This registration scheme already forces political parties to hand over membership lists and financial records to the state. Now all political “campaigners” would have to report their directors’ names, political membership and political expenditure, and supply signed statements of compliance with the rules about receiving gifts and donations.
Political parties, candidates, Senate groups and “political campaigners” would be banned from receiving foreign gifts or any money transferred from foreign accounts. Every donation over $250 would need to be checked and documented to prove the donor was not a foreigner. The penalty for breaching these requirements is up to 10 years imprisonment.
On the reactionary pretext of preventing “foreign interference,” the financial reporting regime would provide another layer of state surveillance over all political activity. If a charity or other organisation incurred “political expenditure” above $13,500, it would become subject to the compliance framework.
“Political expenditure” is defined very broadly to cover public expressions of views on any issue that is “likely to be before electors in an election,” regardless of whether an election has been called. This could include opposing a military intervention or any other government decision.
Even if a group received no foreign donations, it would still be seriously affected by the onerous reporting obligations. For example, spending as little as $14,000 on a political issue is sufficient to be categorised as a “third party” campaigner, regardless of whether any foreign donations are involved.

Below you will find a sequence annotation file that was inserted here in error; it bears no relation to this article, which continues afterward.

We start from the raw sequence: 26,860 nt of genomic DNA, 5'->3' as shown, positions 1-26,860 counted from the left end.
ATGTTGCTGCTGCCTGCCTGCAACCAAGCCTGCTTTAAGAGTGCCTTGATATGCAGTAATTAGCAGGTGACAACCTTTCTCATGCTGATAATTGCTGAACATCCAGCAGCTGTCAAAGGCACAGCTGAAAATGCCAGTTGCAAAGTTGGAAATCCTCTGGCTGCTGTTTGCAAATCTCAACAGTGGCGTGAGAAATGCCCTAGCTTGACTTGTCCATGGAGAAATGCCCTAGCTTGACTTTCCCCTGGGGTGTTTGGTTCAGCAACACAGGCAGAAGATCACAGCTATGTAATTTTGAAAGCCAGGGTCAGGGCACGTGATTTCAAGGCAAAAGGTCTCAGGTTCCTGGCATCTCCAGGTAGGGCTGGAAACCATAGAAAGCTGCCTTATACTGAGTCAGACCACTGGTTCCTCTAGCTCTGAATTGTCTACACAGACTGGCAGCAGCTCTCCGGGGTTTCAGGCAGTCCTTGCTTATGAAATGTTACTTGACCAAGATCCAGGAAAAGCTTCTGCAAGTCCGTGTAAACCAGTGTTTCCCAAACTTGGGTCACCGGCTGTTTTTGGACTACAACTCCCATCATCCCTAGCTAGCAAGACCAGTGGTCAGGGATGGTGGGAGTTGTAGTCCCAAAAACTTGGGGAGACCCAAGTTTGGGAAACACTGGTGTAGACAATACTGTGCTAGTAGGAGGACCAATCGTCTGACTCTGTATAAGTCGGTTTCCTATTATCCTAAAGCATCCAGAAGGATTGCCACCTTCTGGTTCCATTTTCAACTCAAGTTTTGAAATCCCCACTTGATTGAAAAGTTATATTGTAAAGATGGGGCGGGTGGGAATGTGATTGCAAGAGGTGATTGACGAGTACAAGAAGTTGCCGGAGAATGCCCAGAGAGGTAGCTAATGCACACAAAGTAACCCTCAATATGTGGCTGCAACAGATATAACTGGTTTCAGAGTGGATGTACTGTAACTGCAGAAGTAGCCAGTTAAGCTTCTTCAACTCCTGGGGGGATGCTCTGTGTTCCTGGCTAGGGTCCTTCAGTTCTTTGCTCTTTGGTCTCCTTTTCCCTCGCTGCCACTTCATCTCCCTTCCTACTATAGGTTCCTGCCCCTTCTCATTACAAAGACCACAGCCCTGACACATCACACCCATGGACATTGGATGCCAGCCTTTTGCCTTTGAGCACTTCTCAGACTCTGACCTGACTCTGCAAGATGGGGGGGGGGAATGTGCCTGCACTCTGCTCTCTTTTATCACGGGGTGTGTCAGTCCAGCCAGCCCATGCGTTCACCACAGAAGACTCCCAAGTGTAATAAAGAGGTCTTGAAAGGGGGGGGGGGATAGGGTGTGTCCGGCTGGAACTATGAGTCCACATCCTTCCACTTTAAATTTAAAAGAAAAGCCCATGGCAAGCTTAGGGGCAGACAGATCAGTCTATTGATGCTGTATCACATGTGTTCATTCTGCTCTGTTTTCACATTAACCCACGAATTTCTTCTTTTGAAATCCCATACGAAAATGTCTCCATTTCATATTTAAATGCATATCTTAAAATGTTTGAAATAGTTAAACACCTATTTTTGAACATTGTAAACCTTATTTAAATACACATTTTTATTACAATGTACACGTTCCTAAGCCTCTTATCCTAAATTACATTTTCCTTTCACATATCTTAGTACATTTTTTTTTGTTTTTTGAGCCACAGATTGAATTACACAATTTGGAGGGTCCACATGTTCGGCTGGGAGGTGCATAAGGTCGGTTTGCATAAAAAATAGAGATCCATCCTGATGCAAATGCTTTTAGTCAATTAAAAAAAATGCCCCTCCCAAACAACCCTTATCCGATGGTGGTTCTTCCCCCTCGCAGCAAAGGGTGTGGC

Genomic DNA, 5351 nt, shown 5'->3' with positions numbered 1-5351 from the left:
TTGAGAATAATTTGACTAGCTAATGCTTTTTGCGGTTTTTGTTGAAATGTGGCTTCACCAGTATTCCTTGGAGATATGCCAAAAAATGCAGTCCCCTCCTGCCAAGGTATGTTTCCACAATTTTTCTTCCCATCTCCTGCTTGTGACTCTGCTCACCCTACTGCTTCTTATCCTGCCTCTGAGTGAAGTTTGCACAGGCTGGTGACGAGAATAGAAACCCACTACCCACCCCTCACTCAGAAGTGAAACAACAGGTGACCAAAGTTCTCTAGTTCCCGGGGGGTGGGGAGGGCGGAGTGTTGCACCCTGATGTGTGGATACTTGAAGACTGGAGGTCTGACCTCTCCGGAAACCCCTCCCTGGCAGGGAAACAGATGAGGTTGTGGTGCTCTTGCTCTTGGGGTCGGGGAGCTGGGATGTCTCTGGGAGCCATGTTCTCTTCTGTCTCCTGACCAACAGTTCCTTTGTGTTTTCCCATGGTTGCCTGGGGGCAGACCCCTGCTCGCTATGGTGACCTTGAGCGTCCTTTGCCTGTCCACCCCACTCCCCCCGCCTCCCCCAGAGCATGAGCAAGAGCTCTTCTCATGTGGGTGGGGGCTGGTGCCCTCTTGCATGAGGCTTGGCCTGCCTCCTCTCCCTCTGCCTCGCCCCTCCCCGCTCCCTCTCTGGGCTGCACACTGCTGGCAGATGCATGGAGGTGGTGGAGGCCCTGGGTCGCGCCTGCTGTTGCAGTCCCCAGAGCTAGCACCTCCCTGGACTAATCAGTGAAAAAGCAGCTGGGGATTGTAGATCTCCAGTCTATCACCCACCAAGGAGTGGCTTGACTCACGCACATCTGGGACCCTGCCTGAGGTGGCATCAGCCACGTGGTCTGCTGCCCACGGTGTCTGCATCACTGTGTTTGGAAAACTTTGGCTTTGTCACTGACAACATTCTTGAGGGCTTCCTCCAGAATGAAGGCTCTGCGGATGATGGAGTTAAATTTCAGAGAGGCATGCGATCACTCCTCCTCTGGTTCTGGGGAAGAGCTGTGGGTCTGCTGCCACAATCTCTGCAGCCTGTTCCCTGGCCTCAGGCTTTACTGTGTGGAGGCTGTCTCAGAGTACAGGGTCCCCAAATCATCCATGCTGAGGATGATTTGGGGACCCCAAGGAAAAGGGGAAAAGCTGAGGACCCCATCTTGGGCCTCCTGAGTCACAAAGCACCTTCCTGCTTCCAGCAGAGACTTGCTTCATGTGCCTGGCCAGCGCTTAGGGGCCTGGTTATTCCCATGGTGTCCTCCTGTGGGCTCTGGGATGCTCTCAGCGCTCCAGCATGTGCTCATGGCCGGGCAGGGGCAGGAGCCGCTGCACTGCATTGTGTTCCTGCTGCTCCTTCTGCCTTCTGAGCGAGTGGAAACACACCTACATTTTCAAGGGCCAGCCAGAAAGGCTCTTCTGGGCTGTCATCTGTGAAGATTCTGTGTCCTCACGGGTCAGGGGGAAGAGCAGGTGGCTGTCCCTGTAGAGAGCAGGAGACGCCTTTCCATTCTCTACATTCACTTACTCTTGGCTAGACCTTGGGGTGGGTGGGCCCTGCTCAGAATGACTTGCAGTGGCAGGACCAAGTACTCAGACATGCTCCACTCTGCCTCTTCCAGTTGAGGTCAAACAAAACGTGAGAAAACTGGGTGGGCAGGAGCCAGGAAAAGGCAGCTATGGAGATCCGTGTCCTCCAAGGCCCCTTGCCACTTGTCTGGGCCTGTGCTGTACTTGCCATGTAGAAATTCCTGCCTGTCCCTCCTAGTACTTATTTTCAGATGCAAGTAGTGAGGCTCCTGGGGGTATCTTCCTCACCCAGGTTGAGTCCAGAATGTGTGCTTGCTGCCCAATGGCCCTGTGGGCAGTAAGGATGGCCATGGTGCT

This is alongside the Foreign Influence Transparency Scheme Bill, which would establish a new US-style apparatus to force people, parties and groups to register with the government if they are undertaking political activities “on behalf of” a “foreign principal.”
That scheme would provide a ready-made means for monitoring and persecuting anyone linked to China, but it would go further. Even a person who helped a non-Australian citizen or resident to make representations about their visa status would need to register, for example. That is because “foreign principal” is defined to include non-permanent Australian residents, as well as overseas businesses and political organisations.
In addition, the Espionage and Foreign Interference Bill would create unprecedented new “foreign interference” offences, with prison terms of up to 20 years for working with a foreign principal to “influence a political or governmental process.”